Image courtesy of Kate Patton (nee Dowson) for this image and details. Also thanks to Sandra Payne, Mavis Gray, Ann Bland, Vicky Dawson, Peter Codling, Joan Dickens, Janet Wilson and Ann Jackson for the updates.

Georgina and Sally, 1893

Georgina Thurlow, Mrs. Wilson’s grandmother, would only have been about two or three years old when this photograph was taken at Boulby Barns.  Sally (Sarah Hannah), one of  her sisters was eight years older. Ann Codling advises: “Georgina and Sarah are my great great aunts. My great grandmother is Ada. From tracing the family tree I have Georgina being born in 1891 and Sarah in 1882. Ada was born in 1886.”

Image and information courtesy of Mrs. J. Wilson, thanks to Ann Codling for the update.

The Thurlows at Boulby Barns Farm

Boulby Barns Farm is on the old road, near the top of the bank, between Skinningrove and Staithes. The Thurlow family gathered there for a special occasion in about 1907. Even the little girls are wearing wonderful hats. Can anyone tell us what the occasion was, or name any other members of the family?

Mrs. Wilson’s grandmother, Georgina Thurlow is third from the left on the back row. Two of her sisters, Lucy and Sarah are standing in the doorway. The other four sisters and their mother are sitting on the chairs, (from left), …2.Mary Ann with Marjorie, 3.Bessie with Lucy, ……5.Isabel Thurlow (their mother), 6.Barbara, and Ada with Billy at the end. As Owen says: “Amy (a grandchild) is the young girl standing between Barbara and Ada.”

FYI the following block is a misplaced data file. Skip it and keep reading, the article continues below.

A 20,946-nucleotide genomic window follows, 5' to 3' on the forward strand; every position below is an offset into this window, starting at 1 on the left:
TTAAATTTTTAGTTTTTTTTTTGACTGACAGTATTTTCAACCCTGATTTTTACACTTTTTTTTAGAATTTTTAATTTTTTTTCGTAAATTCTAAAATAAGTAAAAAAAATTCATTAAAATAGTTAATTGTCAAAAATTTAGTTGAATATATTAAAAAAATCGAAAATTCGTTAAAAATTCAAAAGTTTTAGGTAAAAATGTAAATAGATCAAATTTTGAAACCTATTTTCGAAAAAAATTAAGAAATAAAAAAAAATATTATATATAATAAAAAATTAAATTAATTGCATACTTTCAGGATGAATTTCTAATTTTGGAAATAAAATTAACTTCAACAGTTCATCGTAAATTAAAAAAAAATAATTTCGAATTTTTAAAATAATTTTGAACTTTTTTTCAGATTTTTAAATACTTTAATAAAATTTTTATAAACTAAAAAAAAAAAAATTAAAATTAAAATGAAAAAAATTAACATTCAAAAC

Thanks to Owen Rooks for the following information: ”I believe that the girl (wearing the rather fetching large white hat) standing second from right on the front row is Amy Thurlow. Amy became a close friend of my mother in about 1920 when for a time they were neighbours at Boulby- my mother (before she married) may have worked at Boulby Barns. Many years later, Amy shared a home in Park Terrace, Loftus; with Florence (Flo) Fletcher and they both shared a life long friendship with my mother who died in 1973. In the late 1940’s, Amy and Flo ran a corner shop in Tees Street, East Loftus.”

Joan Johnson tells us: ”I think that Mary Ann must have been known as Polly. She married John Maine and had two children Marjory and John and they lived in Penrith after she married. I don’t really remember Georgina, but know that I did visit her as a child when she was known to me as Aunt Georgie. My grandmother was Ada and Billy was my uncle.” Diane Crosby-Browne tell us: ”Thomas was my Great, Great, Great, Great Uncle. Thank you for the information.” Paul Boden commented: “My Great Great Grandmother Mary Boden (nee Garbutt) was born in Boulby Barns in 1821 as was her sister Margaret, born in 1829. They were both baptised at Easington Parish church. Their father was John Garbutt. On both the Baptism records it states he was an Epsom Salts Maker. My question is was Boulby Barns a farm in 1821. If it was did the farmer have tenants?”

Peter Appleton added additional information with: “Some of the following information may not be new to those who are descended from the Thurlows but it all may be of interest to a wider audience.
Members of the Thurlow family were involved in the manufacture of alum at Boulby Alum Works. In the 1851 census we can see Robert Thurlow, aged 45 and a widower who is “Employed in the manufacture of Alum”. So is Thomas, aged 36 and married, and George, aged 27 and married. Ten years later, Thomas has become the Alum Agent’s Clerk and George is now a “Labourer in the Alum Works”. George’s son, John, aged 14, is an “Alum miner”. In 1871 Thomas is now a widower and is the Alum manufacturer.
George’s son, John, would have been employed in the quarry, using a pickaxe to break the alum shale away from the quarry face and a wheelbarrow to trundle it off along a trackway of metal plates to the clamp where it would be added to the existing pile of burning shale.